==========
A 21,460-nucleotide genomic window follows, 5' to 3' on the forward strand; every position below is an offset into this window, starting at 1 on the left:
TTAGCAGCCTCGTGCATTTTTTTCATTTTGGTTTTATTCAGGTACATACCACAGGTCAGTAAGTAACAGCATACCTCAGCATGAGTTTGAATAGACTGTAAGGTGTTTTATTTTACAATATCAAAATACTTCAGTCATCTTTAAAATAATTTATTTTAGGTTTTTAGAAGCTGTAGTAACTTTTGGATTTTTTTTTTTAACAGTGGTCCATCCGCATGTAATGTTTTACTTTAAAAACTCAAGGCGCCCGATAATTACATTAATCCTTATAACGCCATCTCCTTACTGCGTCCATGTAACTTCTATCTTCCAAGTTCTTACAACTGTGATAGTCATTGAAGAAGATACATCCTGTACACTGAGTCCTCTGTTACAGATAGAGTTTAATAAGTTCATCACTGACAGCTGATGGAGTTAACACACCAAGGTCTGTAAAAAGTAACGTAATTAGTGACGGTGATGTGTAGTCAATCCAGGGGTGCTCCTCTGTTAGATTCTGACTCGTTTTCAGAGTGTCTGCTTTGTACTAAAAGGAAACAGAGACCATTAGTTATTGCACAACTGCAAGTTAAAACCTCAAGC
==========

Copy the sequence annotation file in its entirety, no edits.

A 21,460-nucleotide genomic window follows, 5' to 3' on the forward strand; every position below is an offset into this window, starting at 1 on the left:
TTAGCAGCCTCGTGCATTTTTTTCATTTTGGTTTTATTCAGGTACATACCACAGGTCAGTAAGTAACAGCATACCTCAGCATGAGTTTGAATAGACTGTAAGGTGTTTTATTTTACAATATCAAAATACTTCAGTCATCTTTAAAATAATTTATTTTAGGTTTTTAGAAGCTGTAGTAACTTTTGGATTTTTTTTTTTAACAGTGGTCCATCCGCATGTAATGTTTTACTTTAAAAACTCAAGGCGCCCGATAATTACATTAATCCTTATAACGCCATCTCCTTACTGCGTCCATGTAACTTCTATCTTCCAAGTTCTTACAACTGTGATAGTCATTGAAGAAGATACATCCTGTACACTGAGTCCTCTGTTACAGATAGAGTTTAATAAGTTCATCACTGACAGCTGATGGAGTTAACACACCAAGGTCTGTAAAAAGTAACGTAATTAGTGACGGTGATGTGTAGTCAATCCAGGGGTGCTCCTCTGTTAGATTCTGACTCGTTTTCAGAGTGTCTGCTTTGTACTAAAAGGAAACAGAGACCATTAGTTATTGCACAACTGCAAGTTAAAACCTCAAGC